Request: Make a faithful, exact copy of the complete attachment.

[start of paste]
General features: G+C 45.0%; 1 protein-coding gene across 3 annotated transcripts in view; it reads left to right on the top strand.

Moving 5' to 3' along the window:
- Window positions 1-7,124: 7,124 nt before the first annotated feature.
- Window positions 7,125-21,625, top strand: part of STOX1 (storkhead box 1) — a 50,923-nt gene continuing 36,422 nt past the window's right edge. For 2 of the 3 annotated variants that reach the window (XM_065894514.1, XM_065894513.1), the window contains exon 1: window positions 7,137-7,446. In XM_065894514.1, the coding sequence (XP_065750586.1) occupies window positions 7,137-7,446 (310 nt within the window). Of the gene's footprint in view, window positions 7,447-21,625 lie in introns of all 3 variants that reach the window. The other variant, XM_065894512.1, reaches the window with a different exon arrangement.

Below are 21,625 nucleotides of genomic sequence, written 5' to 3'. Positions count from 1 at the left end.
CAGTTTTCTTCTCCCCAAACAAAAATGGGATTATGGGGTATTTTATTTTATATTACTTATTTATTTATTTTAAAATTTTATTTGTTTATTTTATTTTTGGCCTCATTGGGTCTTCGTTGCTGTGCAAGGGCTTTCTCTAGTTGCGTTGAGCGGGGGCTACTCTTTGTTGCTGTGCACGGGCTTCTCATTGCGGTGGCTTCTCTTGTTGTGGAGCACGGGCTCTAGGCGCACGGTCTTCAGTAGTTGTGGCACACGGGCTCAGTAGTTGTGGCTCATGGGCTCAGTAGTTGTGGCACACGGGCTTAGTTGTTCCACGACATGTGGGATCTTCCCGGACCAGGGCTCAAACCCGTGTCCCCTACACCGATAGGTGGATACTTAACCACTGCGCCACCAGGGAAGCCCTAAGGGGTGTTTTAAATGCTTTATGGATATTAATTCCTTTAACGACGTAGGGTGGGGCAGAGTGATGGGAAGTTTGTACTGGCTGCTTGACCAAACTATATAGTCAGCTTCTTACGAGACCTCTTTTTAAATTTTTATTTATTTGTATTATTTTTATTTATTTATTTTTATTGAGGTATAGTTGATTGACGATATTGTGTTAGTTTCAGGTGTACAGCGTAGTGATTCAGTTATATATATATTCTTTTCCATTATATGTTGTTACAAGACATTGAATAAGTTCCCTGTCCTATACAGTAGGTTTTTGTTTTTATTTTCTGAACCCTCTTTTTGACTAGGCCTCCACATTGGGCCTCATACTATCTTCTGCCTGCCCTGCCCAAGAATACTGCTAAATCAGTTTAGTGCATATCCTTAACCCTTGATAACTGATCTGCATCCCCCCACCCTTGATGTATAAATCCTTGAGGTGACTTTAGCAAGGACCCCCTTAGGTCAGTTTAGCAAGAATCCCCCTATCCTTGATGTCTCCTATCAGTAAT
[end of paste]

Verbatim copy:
General features: G+C 45.0%; 1 protein-coding gene across 3 annotated transcripts in view; it reads left to right on the top strand.

Moving 5' to 3' along the window:
- Window positions 1-7,124: 7,124 nt before the first annotated feature.
- Window positions 7,125-21,625, top strand: part of STOX1 (storkhead box 1) — a 50,923-nt gene continuing 36,422 nt past the window's right edge. For 2 of the 3 annotated variants that reach the window (XM_065894514.1, XM_065894513.1), the window contains exon 1: window positions 7,137-7,446. In XM_065894514.1, the coding sequence (XP_065750586.1) occupies window positions 7,137-7,446 (310 nt within the window). Of the gene's footprint in view, window positions 7,447-21,625 lie in introns of all 3 variants that reach the window. The other variant, XM_065894512.1, reaches the window with a different exon arrangement.

Below are 21,625 nucleotides of genomic sequence, written 5' to 3'. Positions count from 1 at the left end.
CAGTTTTCTTCTCCCCAAACAAAAATGGGATTATGGGGTATTTTATTTTATATTACTTATTTATTTATTTTAAAATTTTATTTGTTTATTTTATTTTTGGCCTCATTGGGTCTTCGTTGCTGTGCAAGGGCTTTCTCTAGTTGCGTTGAGCGGGGGCTACTCTTTGTTGCTGTGCACGGGCTTCTCATTGCGGTGGCTTCTCTTGTTGTGGAGCACGGGCTCTAGGCGCACGGTCTTCAGTAGTTGTGGCACACGGGCTCAGTAGTTGTGGCTCATGGGCTCAGTAGTTGTGGCACACGGGCTTAGTTGTTCCACGACATGTGGGATCTTCCCGGACCAGGGCTCAAACCCGTGTCCCCTACACCGATAGGTGGATACTTAACCACTGCGCCACCAGGGAAGCCCTAAGGGGTGTTTTAAATGCTTTATGGATATTAATTCCTTTAACGACGTAGGGTGGGGCAGAGTGATGGGAAGTTTGTACTGGCTGCTTGACCAAACTATATAGTCAGCTTCTTACGAGACCTCTTTTTAAATTTTTATTTATTTGTATTATTTTTATTTATTTATTTTTATTGAGGTATAGTTGATTGACGATATTGTGTTAGTTTCAGGTGTACAGCGTAGTGATTCAGTTATATATATATTCTTTTCCATTATATGTTGTTACAAGACATTGAATAAGTTCCCTGTCCTATACAGTAGGTTTTTGTTTTTATTTTCTGAACCCTCTTTTTGACTAGGCCTCCACATTGGGCCTCATACTATCTTCTGCCTGCCCTGCCCAAGAATACTGCTAAATCAGTTTAGTGCATATCCTTAACCCTTGATAACTGATCTGCATCCCCCCACCCTTGATGTATAAATCCTTGAGGTGACTTTAGCAAGGACCCCCTTAGGTCAGTTTAGCAAGAATCCCCCTATCCTTGATGTCTCCTATCAGTAAT